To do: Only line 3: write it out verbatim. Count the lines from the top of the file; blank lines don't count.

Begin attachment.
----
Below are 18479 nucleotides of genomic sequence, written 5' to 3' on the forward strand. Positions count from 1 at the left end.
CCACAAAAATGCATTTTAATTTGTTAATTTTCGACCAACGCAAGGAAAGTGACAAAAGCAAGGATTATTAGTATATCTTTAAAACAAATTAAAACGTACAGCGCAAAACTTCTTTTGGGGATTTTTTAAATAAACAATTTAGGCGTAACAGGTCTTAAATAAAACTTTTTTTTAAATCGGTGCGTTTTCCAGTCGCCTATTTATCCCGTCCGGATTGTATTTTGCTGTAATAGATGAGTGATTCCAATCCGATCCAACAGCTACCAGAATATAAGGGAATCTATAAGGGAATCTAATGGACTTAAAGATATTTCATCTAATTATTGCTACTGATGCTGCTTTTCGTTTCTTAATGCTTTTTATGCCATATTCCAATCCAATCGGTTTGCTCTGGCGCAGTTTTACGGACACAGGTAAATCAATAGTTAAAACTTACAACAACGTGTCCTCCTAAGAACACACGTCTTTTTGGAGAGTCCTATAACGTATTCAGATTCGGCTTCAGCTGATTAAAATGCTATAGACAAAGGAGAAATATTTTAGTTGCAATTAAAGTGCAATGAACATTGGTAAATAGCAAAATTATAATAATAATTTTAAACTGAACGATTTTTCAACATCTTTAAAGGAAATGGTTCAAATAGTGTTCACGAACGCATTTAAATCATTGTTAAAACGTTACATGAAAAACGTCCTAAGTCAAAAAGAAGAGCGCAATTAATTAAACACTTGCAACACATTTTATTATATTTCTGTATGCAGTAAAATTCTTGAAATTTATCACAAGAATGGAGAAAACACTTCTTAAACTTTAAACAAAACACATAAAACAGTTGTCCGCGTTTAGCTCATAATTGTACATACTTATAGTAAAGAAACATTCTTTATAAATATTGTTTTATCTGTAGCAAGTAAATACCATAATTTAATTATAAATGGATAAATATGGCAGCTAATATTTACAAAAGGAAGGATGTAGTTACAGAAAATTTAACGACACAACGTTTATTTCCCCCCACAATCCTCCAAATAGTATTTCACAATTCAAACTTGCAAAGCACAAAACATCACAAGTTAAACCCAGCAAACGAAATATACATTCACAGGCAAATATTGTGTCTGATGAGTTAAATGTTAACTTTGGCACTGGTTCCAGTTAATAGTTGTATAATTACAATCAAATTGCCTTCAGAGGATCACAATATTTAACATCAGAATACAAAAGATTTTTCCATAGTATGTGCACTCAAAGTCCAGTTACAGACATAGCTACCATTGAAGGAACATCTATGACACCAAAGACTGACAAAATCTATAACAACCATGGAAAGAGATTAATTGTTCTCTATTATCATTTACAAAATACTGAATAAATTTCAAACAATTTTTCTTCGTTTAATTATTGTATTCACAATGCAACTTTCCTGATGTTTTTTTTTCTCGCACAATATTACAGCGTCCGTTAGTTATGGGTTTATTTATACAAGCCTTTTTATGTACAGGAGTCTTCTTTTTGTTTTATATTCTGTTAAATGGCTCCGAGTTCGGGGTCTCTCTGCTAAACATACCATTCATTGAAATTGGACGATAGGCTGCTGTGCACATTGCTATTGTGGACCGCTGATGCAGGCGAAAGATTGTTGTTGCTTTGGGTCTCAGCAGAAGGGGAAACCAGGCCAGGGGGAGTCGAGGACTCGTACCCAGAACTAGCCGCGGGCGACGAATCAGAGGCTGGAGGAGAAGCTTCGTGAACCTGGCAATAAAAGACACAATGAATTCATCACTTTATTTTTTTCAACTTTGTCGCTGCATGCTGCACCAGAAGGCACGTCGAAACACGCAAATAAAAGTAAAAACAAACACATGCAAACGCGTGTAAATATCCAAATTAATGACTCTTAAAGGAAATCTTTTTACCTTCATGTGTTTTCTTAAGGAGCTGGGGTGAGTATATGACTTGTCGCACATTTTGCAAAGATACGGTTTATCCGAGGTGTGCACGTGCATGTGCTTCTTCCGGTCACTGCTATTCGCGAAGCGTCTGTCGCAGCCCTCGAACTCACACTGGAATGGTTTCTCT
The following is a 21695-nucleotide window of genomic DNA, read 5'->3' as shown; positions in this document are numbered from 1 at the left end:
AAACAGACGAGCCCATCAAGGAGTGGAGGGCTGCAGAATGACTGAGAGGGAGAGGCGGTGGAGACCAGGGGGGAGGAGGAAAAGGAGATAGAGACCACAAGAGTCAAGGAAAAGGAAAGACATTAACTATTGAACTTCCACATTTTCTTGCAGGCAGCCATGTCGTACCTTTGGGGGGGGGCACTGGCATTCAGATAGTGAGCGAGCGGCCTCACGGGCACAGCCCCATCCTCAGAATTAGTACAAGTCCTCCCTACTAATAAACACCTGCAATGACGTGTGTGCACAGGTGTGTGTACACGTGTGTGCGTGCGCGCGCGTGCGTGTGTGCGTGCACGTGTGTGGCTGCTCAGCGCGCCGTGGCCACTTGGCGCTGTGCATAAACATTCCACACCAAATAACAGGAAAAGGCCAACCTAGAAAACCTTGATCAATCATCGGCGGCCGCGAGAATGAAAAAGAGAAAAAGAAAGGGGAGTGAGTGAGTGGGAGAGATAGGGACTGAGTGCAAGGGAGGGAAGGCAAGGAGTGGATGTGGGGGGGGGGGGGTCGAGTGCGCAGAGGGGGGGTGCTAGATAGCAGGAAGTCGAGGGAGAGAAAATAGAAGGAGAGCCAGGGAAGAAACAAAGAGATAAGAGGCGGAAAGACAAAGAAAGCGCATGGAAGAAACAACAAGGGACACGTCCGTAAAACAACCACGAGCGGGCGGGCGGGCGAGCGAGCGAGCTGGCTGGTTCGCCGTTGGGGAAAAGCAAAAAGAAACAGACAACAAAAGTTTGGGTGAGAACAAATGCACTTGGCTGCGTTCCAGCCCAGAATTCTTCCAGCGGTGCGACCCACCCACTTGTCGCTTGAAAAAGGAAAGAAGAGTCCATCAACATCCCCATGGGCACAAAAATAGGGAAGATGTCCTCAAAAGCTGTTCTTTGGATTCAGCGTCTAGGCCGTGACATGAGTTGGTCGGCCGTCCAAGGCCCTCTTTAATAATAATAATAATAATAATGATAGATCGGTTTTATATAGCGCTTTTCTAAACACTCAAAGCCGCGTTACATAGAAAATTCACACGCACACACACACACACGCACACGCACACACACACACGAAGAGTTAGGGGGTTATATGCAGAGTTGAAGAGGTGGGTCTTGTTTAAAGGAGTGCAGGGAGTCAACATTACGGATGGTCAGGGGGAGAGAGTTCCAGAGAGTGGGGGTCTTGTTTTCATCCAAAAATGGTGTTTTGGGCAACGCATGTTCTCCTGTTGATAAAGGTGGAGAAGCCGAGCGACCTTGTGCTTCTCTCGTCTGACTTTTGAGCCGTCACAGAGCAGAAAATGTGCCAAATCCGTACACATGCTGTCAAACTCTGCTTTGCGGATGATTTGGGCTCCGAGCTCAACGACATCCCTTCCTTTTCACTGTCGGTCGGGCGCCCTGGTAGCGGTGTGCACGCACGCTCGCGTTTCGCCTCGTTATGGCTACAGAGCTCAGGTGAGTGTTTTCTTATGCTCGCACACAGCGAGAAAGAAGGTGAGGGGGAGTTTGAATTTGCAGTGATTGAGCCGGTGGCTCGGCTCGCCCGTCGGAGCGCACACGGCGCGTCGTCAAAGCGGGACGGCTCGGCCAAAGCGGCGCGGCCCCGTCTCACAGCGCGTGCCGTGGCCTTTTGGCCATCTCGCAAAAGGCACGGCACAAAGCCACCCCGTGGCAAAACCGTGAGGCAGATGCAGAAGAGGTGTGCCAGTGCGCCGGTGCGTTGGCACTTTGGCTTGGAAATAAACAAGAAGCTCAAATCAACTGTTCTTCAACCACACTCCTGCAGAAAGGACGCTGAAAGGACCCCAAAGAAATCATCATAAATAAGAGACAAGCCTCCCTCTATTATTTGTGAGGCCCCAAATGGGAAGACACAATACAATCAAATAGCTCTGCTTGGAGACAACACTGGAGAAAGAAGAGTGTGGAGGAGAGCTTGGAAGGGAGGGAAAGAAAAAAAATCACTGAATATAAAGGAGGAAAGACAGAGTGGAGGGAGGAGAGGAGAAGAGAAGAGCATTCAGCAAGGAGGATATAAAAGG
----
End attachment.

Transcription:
The following is a 21695-nucleotide window of genomic DNA, read 5'->3' as shown; positions in this document are numbered from 1 at the left end: